Sunday, June 12, 2005

Talkin' About A Rare Abortion...Sounds Like Betrayal

I've been having a delightful correspondence with Whatever It Is I'm Against It, who called my attention to William Saletan's latest prescription for pro-choice strategy in Slate, with the following comment:
Saletan should be read for his attention to the language (or "frame" if you prefer) of the abortion debate, but his conclusions, like Lakoff's, should be rejected. Like Lakoff, he prefers the vocabulary of "values" (which is the word liberals use instead of "morals") to that of rights; he really likes the word "responsibility." He wants abortion legal (phew) but also wants pro-choicers to "admit that... some women take it too lightly". Fine, sure, whatever, but who cares? The point of being pro-choice is that my opinion of how that choice is made is entirely irrelevant. And all Saletan's talk about responsibility falls apart when you ask Responsible to whom?
WIIIAI is absolutely correct to mistrust Saletan's lexical desiderata. As this article and several past pieces make clear, Saletan is an evangelizing proponent of just the kind of muscular-liberal morality-bothering I've been pointing out in the Dems' rolling platform. This position not only treads the shakiest possible moral ground, but embeds a layer of punitive misogyny that should give any feminist serious pause about allying with it. More on these latter points shortly.

The occasion for Saletan's piece is the formulation by NARAL Pro-Choice America of a brand-new, fully-focus-grouped, Now With 50% More Right-Wing Pander messaging platform. The new message is crafted around the kernel 'promote a culture of freedom and responsibility', and as you might imagine, is great on the prevention angle:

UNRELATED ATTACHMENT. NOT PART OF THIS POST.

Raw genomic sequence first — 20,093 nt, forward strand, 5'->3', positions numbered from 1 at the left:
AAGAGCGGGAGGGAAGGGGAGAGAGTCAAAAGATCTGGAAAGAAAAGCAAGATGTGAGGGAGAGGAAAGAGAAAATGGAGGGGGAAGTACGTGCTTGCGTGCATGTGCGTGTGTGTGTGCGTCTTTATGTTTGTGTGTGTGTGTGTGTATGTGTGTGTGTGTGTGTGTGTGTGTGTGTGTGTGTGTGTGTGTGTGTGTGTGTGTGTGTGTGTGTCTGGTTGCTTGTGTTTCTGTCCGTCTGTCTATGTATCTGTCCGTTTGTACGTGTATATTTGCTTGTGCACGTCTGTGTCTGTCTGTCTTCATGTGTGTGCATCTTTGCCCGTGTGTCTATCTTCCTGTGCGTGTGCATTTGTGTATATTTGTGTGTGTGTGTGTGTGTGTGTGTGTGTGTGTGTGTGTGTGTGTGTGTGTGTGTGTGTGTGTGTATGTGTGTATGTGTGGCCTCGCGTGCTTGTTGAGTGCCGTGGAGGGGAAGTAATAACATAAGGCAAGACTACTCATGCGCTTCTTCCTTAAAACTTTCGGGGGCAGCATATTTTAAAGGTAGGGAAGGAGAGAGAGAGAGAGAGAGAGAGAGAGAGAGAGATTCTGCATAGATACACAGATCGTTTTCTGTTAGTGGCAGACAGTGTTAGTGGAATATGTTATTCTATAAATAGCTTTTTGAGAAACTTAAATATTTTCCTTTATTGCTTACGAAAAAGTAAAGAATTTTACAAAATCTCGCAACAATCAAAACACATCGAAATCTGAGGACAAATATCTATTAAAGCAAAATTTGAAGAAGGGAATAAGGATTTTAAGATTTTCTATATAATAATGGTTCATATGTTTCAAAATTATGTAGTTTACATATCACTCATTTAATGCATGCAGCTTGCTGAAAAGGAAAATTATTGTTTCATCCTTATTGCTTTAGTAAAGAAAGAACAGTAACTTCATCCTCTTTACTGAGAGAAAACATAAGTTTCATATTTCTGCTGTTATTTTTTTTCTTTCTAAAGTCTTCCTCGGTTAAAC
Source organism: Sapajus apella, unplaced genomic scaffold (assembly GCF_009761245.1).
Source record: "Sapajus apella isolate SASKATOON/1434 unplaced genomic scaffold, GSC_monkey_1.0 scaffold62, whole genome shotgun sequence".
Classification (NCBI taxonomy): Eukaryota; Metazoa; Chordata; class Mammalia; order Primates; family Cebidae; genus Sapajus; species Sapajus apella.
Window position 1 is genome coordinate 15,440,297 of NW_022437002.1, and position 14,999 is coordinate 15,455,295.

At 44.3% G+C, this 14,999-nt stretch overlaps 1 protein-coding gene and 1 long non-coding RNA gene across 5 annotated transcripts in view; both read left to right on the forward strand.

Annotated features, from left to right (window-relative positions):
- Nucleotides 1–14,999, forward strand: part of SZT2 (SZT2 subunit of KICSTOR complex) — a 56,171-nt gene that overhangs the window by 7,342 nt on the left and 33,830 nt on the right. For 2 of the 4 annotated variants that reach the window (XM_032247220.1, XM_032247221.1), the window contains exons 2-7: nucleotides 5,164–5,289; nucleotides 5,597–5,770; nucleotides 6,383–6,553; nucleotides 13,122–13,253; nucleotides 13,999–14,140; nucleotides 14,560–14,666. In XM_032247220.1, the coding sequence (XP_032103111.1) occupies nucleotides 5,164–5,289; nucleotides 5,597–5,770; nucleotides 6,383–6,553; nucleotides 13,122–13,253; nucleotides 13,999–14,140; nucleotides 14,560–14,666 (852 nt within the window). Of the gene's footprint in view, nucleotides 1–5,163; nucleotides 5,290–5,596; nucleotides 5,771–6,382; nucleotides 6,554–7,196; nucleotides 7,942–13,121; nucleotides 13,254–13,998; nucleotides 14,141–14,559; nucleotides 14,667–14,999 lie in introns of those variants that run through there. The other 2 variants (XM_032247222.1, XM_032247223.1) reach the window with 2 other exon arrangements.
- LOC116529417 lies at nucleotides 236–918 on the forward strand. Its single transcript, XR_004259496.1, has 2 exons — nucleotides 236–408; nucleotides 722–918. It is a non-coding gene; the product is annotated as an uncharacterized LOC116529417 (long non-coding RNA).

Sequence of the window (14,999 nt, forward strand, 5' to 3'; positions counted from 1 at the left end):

'...focusing on preventing unintended pregnancies and reducing the need for abortion through increasing access to family planning services, access to affordable birth control and by providing comprehensive age appropriate sex education in schools.'
Grand, as far as it goes. Anyone else see a lacuna in there? Where's the provision for access to abortion for those who, for a variety of reasons, fall through that preventive safety net? NARAL and Saletan are too busy
preemptively making moral judgments about women who need abortions to expend much energy defending their right to have them.

At least Saletan's open about his untenable moral position:
I've always agreed with pro-choicers that the government is incompetent to regulate abortion. But I've never liked their aversion to moral judgments. If they'd just admit that abortion's legality doesn't make it right, or that some women take it too lightly, or that every abortion is tragic, I'd be so relieved. "Responsibility" gives me something to hold on to. It reassures me that the moral substance of life, which ought to take place in the personal and family spaces where government has no wisdom, really is taking place there—or at least that pro-choicers think it should. It's much easier to say no to legislation when conscience, not complacency, is the alternative.